Maersk Reveals Design Changes for Efficiency of New Dual-Fuel Boxships
Maersk provided a first look at the new design concepts that it will be incorporating into its next-generation boxships. In addition to being outfitted with dual-fuel systems to operate on methanol, Maersk is incorporating a broad range of new designs which it says will enhance all aspects of operations.
Palle Brodsgaard Laursen, Chief Technical Officer for A.P. Moller-Maersk who has been leading the design team explains that the line has been working for nearly five years with its classification society ABS and now the shipyard Hyundai Heavy Industries, which will build the eight ships of the new class. They reported that the new design allows a 20 percent improved energy efficiency per transported container when compared to the industry average for vessels of this size. Further, the new class will provide approximately a 10 percent improvement in efficiency over Maersk’s first 15,000 TEU Hong Kong class.
Among the unique features that Maersk is incorporating into the new class of ships is the relocation of the accommodations block and navigation bridge to the front of the ship. The funnel is also being placed aft and only on one side. The placement of the blocks is designed to increase both the capacity and efficiency of the container handling operations.
Laursen notes that the design concepts have been used on small vessels but this will be the first time they are applied on a vessel of this size. To enable this new design, several challenges had to be addressed. Crew comfort had to be ensured with the accommodation placed in this more exposed location, but Larsen says that tests show that while movement will be increased it will be more than acceptable. In fact, he reports that movement in the crew areas will be less than that on some smaller feeder vessels.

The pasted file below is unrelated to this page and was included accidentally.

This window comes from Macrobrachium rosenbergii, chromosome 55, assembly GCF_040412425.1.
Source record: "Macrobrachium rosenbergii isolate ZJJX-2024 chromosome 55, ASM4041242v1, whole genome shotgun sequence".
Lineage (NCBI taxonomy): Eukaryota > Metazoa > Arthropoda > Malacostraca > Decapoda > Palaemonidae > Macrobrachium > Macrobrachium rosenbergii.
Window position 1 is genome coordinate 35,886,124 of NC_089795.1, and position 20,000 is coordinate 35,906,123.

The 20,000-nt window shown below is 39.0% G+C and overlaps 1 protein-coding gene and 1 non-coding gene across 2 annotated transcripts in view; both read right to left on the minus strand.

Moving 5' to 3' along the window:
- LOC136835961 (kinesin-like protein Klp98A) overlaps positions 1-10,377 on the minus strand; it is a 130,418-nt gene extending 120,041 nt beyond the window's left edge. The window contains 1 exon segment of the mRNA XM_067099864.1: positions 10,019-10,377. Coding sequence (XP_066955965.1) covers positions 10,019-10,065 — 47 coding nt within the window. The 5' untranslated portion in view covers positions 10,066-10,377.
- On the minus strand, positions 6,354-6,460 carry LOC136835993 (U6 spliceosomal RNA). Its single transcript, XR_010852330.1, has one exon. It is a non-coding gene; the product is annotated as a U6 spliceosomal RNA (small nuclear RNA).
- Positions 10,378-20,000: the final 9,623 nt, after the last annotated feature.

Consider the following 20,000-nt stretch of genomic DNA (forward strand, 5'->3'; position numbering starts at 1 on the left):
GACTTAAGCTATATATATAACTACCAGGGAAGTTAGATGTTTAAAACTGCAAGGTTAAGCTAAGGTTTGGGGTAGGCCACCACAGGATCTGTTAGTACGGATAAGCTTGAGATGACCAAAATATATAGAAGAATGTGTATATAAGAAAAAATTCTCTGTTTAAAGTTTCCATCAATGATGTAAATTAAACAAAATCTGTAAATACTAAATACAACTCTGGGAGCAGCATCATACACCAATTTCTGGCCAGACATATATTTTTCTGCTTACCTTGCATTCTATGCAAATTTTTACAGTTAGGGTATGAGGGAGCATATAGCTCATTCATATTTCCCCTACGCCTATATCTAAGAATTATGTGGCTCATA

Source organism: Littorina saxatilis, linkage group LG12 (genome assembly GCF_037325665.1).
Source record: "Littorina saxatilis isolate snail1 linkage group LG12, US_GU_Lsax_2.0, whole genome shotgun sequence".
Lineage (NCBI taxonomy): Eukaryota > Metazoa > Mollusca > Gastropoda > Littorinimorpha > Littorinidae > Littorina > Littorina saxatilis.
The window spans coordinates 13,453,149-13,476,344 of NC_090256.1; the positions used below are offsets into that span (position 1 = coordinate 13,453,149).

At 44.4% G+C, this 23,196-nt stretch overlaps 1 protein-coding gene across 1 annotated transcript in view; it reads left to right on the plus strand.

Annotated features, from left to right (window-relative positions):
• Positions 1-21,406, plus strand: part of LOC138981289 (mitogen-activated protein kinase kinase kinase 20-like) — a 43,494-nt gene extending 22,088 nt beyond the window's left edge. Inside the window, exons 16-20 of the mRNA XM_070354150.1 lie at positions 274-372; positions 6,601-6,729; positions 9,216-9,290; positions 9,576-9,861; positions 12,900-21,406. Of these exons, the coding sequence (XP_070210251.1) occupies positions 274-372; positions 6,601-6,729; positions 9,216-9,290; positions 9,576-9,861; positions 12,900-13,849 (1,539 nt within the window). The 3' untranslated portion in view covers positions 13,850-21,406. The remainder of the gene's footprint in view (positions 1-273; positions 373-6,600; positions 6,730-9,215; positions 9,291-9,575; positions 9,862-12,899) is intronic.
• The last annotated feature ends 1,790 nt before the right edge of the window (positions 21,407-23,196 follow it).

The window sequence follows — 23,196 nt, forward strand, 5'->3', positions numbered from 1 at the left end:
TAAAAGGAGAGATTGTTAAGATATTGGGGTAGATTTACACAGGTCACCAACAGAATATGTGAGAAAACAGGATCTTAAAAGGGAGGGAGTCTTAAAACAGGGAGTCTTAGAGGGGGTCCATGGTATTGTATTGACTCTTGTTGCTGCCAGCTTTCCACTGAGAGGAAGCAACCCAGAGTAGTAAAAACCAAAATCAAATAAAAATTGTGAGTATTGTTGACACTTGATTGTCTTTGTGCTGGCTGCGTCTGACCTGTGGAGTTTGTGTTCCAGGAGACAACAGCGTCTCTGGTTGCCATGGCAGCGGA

The design changes also presented challenges to be overcome in areas including hull strength. Typically, the structure and placement of the accommodation block play a role in hull strength, but in the new designs, they had to come up with alternatives to stiffen the hull. New arrangements for lifeboats and navigational lights also had to be developed.
“When designing these vessels, our ambition was to make sure the new vessels could service our customers in a smarter way while contributing to their carbon-neutral transportation goals,” says Maersk. As previously reported the ships will use dual-fuel engines developed by MAN with the intent being to operate full time on methanol, although they can also use traditional low sulfur fuel when methanol is not available. The vessels will have a 16,000 m3 tank meaning they are capable of completing a round-trip, for example between Asia and Europe, on methanol.
The vessels will use the latest technology. To assist in navigation and help the bridge officers have a perspective when maneuvering the design compensates for the bridge placement with the deployment of new cameras to support navigating.
Like the prior Hong Kong class, the new vessels are being built by Hyundai Heavy Industries with the first vessel due in service at the beginning of 2024. The new class has similar dimensions to the prior vessels. The new dual-fuel vessels will be 1,148 feet long with a 175-foot beam. The Hong Kong class is 1,158 feet in length with a 176-foot beam and 178,400 dwt. The older class is rated at 15,226 TEU with the new ships listed at 16,000 TEU. Larsen said Maersk currently has no plans for bigger ships.